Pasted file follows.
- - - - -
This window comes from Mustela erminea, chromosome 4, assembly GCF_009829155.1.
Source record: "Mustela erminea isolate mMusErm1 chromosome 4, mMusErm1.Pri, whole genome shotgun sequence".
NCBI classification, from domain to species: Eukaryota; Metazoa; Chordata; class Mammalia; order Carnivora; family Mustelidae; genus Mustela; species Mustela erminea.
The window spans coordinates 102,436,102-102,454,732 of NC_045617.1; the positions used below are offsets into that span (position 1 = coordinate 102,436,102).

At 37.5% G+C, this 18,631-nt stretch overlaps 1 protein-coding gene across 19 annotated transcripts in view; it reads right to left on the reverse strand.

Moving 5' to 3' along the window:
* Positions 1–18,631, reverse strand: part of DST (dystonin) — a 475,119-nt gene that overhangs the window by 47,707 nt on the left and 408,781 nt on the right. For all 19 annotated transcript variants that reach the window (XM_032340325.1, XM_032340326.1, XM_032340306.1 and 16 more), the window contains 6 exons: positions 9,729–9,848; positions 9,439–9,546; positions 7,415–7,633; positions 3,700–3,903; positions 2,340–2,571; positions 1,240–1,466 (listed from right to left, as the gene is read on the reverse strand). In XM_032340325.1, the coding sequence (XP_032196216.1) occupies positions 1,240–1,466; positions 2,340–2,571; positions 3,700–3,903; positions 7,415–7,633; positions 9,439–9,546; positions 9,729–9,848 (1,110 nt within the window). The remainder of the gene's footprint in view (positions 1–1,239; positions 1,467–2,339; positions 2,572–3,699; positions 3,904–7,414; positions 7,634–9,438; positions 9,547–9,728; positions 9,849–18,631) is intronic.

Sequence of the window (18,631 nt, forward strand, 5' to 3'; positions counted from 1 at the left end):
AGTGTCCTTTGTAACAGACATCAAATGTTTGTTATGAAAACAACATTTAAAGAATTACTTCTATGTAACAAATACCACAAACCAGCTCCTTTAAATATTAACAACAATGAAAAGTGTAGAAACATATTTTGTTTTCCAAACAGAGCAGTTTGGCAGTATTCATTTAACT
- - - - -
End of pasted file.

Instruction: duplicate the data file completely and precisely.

This window comes from Mustela erminea, chromosome 4, assembly GCF_009829155.1.
Source record: "Mustela erminea isolate mMusErm1 chromosome 4, mMusErm1.Pri, whole genome shotgun sequence".
NCBI classification, from domain to species: Eukaryota; Metazoa; Chordata; class Mammalia; order Carnivora; family Mustelidae; genus Mustela; species Mustela erminea.
The window spans coordinates 102,436,102-102,454,732 of NC_045617.1; the positions used below are offsets into that span (position 1 = coordinate 102,436,102).

At 37.5% G+C, this 18,631-nt stretch overlaps 1 protein-coding gene across 19 annotated transcripts in view; it reads right to left on the reverse strand.

Moving 5' to 3' along the window:
* Positions 1–18,631, reverse strand: part of DST (dystonin) — a 475,119-nt gene that overhangs the window by 47,707 nt on the left and 408,781 nt on the right. For all 19 annotated transcript variants that reach the window (XM_032340325.1, XM_032340326.1, XM_032340306.1 and 16 more), the window contains 6 exons: positions 9,729–9,848; positions 9,439–9,546; positions 7,415–7,633; positions 3,700–3,903; positions 2,340–2,571; positions 1,240–1,466 (listed from right to left, as the gene is read on the reverse strand). In XM_032340325.1, the coding sequence (XP_032196216.1) occupies positions 1,240–1,466; positions 2,340–2,571; positions 3,700–3,903; positions 7,415–7,633; positions 9,439–9,546; positions 9,729–9,848 (1,110 nt within the window). The remainder of the gene's footprint in view (positions 1–1,239; positions 1,467–2,339; positions 2,572–3,699; positions 3,904–7,414; positions 7,634–9,438; positions 9,547–9,728; positions 9,849–18,631) is intronic.

Sequence of the window (18,631 nt, forward strand, 5' to 3'; positions counted from 1 at the left end):
AGTGTCCTTTGTAACAGACATCAAATGTTTGTTATGAAAACAACATTTAAAGAATTACTTCTATGTAACAAATACCACAAACCAGCTCCTTTAAATATTAACAACAATGAAAAGTGTAGAAACATATTTTGTTTTCCAAACAGAGCAGTTTGGCAGTATTCATTTAACT